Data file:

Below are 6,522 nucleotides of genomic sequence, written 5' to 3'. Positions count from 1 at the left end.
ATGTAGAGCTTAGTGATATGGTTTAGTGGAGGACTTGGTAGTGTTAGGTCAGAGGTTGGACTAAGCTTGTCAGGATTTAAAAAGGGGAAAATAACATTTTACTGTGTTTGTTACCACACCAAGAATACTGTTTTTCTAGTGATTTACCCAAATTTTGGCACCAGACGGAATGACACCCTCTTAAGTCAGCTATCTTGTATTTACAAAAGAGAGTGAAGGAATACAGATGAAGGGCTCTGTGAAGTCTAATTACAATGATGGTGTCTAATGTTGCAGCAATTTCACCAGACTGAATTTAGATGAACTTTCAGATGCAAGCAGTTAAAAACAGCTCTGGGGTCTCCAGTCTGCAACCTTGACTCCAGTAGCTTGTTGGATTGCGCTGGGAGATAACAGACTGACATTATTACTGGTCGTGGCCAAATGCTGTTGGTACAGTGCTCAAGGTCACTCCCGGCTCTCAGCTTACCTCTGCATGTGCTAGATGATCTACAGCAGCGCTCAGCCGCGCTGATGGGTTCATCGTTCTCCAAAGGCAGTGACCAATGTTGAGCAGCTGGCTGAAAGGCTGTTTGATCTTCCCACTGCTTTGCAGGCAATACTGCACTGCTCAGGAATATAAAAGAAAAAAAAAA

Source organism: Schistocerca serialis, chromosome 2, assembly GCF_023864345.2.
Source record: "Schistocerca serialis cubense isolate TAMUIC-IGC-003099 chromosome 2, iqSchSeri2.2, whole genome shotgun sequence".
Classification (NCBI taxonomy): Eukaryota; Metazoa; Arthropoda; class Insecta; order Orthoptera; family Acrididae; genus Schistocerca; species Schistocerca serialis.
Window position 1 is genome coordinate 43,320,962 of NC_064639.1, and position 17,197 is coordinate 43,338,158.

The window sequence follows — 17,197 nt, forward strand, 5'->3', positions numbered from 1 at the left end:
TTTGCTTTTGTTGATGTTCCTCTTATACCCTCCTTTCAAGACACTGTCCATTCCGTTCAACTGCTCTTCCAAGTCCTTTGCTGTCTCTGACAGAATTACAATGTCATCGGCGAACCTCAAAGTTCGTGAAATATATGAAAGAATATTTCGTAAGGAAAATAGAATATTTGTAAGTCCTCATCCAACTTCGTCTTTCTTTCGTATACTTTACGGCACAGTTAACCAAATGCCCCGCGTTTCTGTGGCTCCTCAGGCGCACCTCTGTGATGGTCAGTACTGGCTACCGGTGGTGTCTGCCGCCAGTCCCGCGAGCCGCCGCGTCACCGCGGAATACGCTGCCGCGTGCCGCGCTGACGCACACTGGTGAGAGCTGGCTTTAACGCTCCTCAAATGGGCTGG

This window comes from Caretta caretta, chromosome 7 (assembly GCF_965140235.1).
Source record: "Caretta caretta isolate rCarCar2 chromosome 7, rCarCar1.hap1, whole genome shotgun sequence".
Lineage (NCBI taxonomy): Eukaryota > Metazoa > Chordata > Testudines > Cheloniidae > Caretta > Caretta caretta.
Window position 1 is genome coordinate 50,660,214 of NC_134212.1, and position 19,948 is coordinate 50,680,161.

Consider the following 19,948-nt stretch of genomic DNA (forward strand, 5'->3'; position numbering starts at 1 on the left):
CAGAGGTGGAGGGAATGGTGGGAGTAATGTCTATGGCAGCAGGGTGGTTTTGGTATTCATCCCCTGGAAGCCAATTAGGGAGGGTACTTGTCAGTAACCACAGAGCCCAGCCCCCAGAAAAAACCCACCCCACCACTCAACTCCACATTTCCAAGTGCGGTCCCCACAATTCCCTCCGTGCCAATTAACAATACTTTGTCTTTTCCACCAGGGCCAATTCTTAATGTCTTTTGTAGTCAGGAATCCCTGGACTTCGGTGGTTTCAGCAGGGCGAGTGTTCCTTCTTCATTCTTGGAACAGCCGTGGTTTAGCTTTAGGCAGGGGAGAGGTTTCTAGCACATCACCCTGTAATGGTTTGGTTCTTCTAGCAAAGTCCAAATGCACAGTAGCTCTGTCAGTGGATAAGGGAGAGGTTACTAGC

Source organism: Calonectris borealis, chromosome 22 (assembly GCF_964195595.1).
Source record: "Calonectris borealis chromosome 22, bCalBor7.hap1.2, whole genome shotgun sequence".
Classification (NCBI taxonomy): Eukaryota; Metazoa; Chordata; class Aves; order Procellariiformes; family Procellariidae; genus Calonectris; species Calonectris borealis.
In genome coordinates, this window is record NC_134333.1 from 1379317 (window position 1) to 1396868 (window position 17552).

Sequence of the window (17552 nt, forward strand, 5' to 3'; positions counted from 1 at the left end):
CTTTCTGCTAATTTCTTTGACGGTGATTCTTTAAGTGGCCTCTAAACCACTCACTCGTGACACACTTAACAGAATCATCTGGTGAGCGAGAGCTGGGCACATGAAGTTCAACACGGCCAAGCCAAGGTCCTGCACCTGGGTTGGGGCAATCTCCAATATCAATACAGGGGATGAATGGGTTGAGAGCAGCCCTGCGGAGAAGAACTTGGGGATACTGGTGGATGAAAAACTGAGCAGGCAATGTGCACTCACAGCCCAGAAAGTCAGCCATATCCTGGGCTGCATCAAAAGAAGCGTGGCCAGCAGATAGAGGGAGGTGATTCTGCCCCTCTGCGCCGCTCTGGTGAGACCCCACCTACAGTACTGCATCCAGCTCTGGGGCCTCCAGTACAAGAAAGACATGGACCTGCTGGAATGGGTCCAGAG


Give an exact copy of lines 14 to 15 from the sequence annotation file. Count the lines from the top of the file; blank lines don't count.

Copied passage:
CAGAGGTGGAGGGAATGGTGGGAGTAATGTCTATGGCAGCAGGGTGGTTTTGGTATTCATCCCCTGGAAGCCAATTAGGGAGGGTACTTGTCAGTAACCACAGAGCCCAGCCCCCAGAAAAAACCCACCCCACCACTCAACTCCACATTTCCAAGTGCGGTCCCCACAATTCCCTCCGTGCCAATTAACAATACTTTGTCTTTTCCACCAGGGCCAATTCTTAATGTCTTTTGTAGTCAGGAATCCCTGGACTTCGGTGGTTTCAGCAGGGCGAGTGTTCCTTCTTCATTCTTGGAACAGCCGTGGTTTAGCTTTAGGCAGGGGAGAGGTTTCTAGCACATCACCCTGTAATGGTTTGGTTCTTCTAGCAAAGTCCAAATGCACAGTAGCTCTGTCAGTGGATAAGGGAGAGGTTACTAGC

Source organism: Calonectris borealis, chromosome 22 (assembly GCF_964195595.1).